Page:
Elizabeth Tudor's virginity became such a striking feature of her reign that, as she neared fifty, she agreed to Walter Raleigh's suggestion that "a new American colony be named in her honor—Virginia." Although Elizabeth regularly considered marriage, she remained single and a virgin. Rosalind Miles in "The Women's History of the World," states that when women firmly established that "sex was not on their agenda" they "gained an almost mystical power … played with confidence and success by Elizabeth I." Despite times that discouraged celibacy and disrespected women, she managed to gain power, prestige, and respect.
As nuns affirm to be Christ's brides, Elizabeth seemed to be England's bride. Throughout the book, Jenkins shows Elizabeth's deep compassion towards her people, her profound ability to follow her instincts, and her strength not succumb to pressure. It was within this structure that Elizabeth operated effectively, and won the people's lasting admiration.
Three principles drove Queen Elizabeth's successful reign: supporting the Reformation—a religious movement to establish Protestant churches and to modify Roman Catholic doctrine; avoiding war; and re-establishing the national credit. Consequently, England became an unparalleled power with a strong navy; commerce, industry, and the arts burgeoned. The recipient of a notable education, Elizabeth excelled in creative, expository, and persuasive writing. She became fluent in numerous languages as a child. Her heritage included an enormous collection of poems, correspondence, prayers, and speeches.
Yet, the magnitude of her stature could not detract from her life as a human. Queen Elizabeth argued with her suitors, sometimes over difficult issues that took months to resolve. Her emotional worries caused illnesses like headaches, and gave way to mental collapse. She suffered toothaches. Grief overcame her repeatedly. When her beloved companion the Lord of Leicester died, she locked herself in her quarters for days and came out when a nobleman took the liberty of breaking the door. Queen Elizabeth experienced regret for some political decisions, particularly the execution of her cousin Mary, Queen of Scots. Although Mary caused Elizabeth distress for many years and planned her murder, and although Elizabeth ordered the execution, Jenkins depicts how Mary's execution caused Elizabeth to "burst into a passion of weeping such as she had never given way to in her life."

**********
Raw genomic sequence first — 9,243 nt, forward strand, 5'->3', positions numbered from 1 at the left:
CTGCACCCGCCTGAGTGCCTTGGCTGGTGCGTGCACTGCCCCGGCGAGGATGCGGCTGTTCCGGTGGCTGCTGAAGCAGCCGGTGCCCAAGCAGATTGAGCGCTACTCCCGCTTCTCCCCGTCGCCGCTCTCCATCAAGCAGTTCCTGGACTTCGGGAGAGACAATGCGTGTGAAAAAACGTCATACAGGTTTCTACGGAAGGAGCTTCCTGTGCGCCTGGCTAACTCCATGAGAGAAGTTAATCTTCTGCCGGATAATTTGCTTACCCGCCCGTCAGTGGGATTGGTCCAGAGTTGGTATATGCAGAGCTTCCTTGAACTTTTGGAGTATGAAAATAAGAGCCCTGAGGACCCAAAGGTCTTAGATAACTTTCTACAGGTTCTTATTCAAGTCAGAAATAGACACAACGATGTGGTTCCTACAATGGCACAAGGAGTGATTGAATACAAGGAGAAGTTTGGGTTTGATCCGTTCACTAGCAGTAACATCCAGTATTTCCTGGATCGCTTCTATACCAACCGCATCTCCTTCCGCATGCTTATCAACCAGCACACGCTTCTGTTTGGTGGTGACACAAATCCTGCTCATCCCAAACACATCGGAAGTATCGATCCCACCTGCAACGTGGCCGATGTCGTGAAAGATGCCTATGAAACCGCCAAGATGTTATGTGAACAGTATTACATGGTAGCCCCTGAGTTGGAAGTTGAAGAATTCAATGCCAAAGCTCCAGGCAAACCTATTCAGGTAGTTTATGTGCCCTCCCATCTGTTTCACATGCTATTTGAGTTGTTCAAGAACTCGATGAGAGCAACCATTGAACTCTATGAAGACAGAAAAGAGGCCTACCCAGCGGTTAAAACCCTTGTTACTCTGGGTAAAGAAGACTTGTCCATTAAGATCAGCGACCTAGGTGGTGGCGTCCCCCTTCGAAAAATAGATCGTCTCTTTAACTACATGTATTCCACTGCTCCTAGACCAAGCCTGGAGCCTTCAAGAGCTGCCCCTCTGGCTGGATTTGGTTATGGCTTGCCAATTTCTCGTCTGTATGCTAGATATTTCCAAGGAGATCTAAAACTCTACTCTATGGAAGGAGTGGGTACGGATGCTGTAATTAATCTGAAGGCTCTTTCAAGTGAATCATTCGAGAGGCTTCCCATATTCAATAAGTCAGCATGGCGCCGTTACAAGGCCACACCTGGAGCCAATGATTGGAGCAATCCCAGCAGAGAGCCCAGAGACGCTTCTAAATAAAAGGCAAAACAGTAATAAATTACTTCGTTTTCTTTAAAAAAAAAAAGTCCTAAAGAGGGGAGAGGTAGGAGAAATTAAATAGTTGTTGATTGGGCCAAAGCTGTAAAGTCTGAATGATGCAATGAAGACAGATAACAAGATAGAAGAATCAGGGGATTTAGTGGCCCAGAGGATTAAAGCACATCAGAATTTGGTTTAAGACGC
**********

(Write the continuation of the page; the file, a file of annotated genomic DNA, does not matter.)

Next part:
Queen Elizabeth rose above the limitations of her time to carve a place in history. Perhaps the rules of censorship illustrate this. Before her reign, rulers, governments, and the Church suddenly realized that the printed word could cause rebellion and dissent. Announcements against dissenting and rebellious books began in England under Henry VIII in 1529. In 1538, the Privy Council and other royal nominees licensed books for printing. The Star Chamber, a governmental court with authority to censor publications, regulated the English book trade. Censorship also controlled the theatre, plays, and performers.
As a writer, however, Elizabeth supported creative growth and enjoyed the printed word. Writers introduced poetry like the sonnet, Spenserian stanza, and dramatic blank verse. Shakespeare's rousing dramas appeared on stage. A diversity of marvelous prose made its debut. Despite the fact that the civic authorities of London feared and discouraged creative growth, Queen Elizabeth enjoyed plays at court. With all its rules of censorship, the Elizabethan Era became known for its creative activity. The queen had diplomatically claimed her free will to enjoy the burgeoning creativity of the time.
"With all its rules of censorship, the Elizabethan Era became known for its creative activity. The Queen had diplomatically claimed her free will to enjoy the burgeoning creativity of the time."
Elizabeth governed England for forty-five years. "Towards the end of her life," Abbott says in AHistory of Celibacy,"the virgin who had loved and been loved … flirted, teased, courted, quarreled … bade farewell to her greatest love … the English people." According to Susan Bassnett in Elizabeth I: A Feminist Perspective, by the time of her death at the age of seventy, Elizabeth was heralded as a "rival to the Virgin Mary, as a second Queen of Earth and Heaven, as a woman more than mortal women." Perhaps it's symbolic that experts had to file off the Coronation ring she had worn for forty-three years.